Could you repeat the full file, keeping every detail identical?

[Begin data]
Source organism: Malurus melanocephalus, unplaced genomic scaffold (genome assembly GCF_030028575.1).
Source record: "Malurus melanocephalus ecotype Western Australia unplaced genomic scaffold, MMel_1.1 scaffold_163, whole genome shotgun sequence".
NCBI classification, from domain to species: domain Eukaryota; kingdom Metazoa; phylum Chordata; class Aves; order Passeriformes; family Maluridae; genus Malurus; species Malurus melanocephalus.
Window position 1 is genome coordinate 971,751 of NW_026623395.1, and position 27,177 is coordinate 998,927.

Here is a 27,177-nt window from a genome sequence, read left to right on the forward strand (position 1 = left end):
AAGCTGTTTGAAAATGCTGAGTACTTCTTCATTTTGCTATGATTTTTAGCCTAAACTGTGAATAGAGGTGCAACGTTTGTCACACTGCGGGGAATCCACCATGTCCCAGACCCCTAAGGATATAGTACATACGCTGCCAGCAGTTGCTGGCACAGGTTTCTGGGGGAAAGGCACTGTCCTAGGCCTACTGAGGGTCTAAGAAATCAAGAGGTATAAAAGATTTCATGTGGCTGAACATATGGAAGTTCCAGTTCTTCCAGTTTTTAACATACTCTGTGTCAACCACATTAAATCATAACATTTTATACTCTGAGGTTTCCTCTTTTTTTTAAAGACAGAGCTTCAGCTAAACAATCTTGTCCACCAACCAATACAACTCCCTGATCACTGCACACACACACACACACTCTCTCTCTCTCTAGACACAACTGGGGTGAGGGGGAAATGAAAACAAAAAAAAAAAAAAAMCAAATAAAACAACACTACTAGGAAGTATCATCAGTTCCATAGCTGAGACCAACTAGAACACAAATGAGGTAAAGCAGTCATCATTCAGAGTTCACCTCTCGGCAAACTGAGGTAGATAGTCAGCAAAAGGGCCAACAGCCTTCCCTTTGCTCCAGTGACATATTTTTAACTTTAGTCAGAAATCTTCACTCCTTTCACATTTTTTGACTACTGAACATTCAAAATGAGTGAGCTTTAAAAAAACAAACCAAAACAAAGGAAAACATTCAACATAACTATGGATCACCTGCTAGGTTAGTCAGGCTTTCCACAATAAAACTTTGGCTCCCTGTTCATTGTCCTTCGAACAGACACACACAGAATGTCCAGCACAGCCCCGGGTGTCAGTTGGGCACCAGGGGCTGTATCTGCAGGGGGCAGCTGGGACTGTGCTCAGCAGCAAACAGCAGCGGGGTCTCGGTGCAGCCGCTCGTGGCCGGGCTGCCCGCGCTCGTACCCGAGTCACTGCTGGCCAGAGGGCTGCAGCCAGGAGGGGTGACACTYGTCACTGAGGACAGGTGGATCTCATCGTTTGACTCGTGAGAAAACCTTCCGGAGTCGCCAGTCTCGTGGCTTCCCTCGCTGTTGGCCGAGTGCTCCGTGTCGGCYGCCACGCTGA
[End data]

Source organism: Malurus melanocephalus, unplaced genomic scaffold (genome assembly GCF_030028575.1).
Source record: "Malurus melanocephalus ecotype Western Australia unplaced genomic scaffold, MMel_1.1 scaffold_163, whole genome shotgun sequence".
NCBI classification, from domain to species: domain Eukaryota; kingdom Metazoa; phylum Chordata; class Aves; order Passeriformes; family Maluridae; genus Malurus; species Malurus melanocephalus.
Window position 1 is genome coordinate 971,751 of NW_026623395.1, and position 27,177 is coordinate 998,927.

Here is a 27,177-nt window from a genome sequence, read left to right on the forward strand (position 1 = left end):
AAGCTGTTTGAAAATGCTGAGTACTTCTTCATTTTGCTATGATTTTTAGCCTAAACTGTGAATAGAGGTGCAACGTTTGTCACACTGCGGGGAATCCACCATGTCCCAGACCCCTAAGGATATAGTACATACGCTGCCAGCAGTTGCTGGCACAGGTTTCTGGGGGAAAGGCACTGTCCTAGGCCTACTGAGGGTCTAAGAAATCAAGAGGTATAAAAGATTTCATGTGGCTGAACATATGGAAGTTCCAGTTCTTCCAGTTTTTAACATACTCTGTGTCAACCACATTAAATCATAACATTTTATACTCTGAGGTTTCCTCTTTTTTTTAAAGACAGAGCTTCAGCTAAACAATCTTGTCCACCAACCAATACAACTCCCTGATCACTGCACACACACACACACACTCTCTCTCTCTCTAGACACAACTGGGGTGAGGGGGAAATGAAAACAAAAAAAAAAAAAAAMCAAATAAAACAACACTACTAGGAAGTATCATCAGTTCCATAGCTGAGACCAACTAGAACACAAATGAGGTAAAGCAGTCATCATTCAGAGTTCACCTCTCGGCAAACTGAGGTAGATAGTCAGCAAAAGGGCCAACAGCCTTCCCTTTGCTCCAGTGACATATTTTTAACTTTAGTCAGAAATCTTCACTCCTTTCACATTTTTTGACTACTGAACATTCAAAATGAGTGAGCTTTAAAAAAACAAACCAAAACAAAGGAAAACATTCAACATAACTATGGATCACCTGCTAGGTTAGTCAGGCTTTCCACAATAAAACTTTGGCTCCCTGTTCATTGTCCTTCGAACAGACACACACAGAATGTCCAGCACAGCCCCGGGTGTCAGTTGGGCACCAGGGGCTGTATCTGCAGGGGGCAGCTGGGACTGTGCTCAGCAGCAAACAGCAGCGGGGTCTCGGTGCAGCCGCTCGTGGCCGGGCTGCCCGCGCTCGTACCCGAGTCACTGCTGGCCAGAGGGCTGCAGCCAGGAGGGGTGACACTYGTCACTGAGGACAGGTGGATCTCATCGTTTGACTCGTGAGAAAACCTTCCGGAGTCGCCAGTCTCGTGGCTTCCCTCGCTGTTGGCCGAGTGCTCCGTGTCGGCYGCCACGCTGA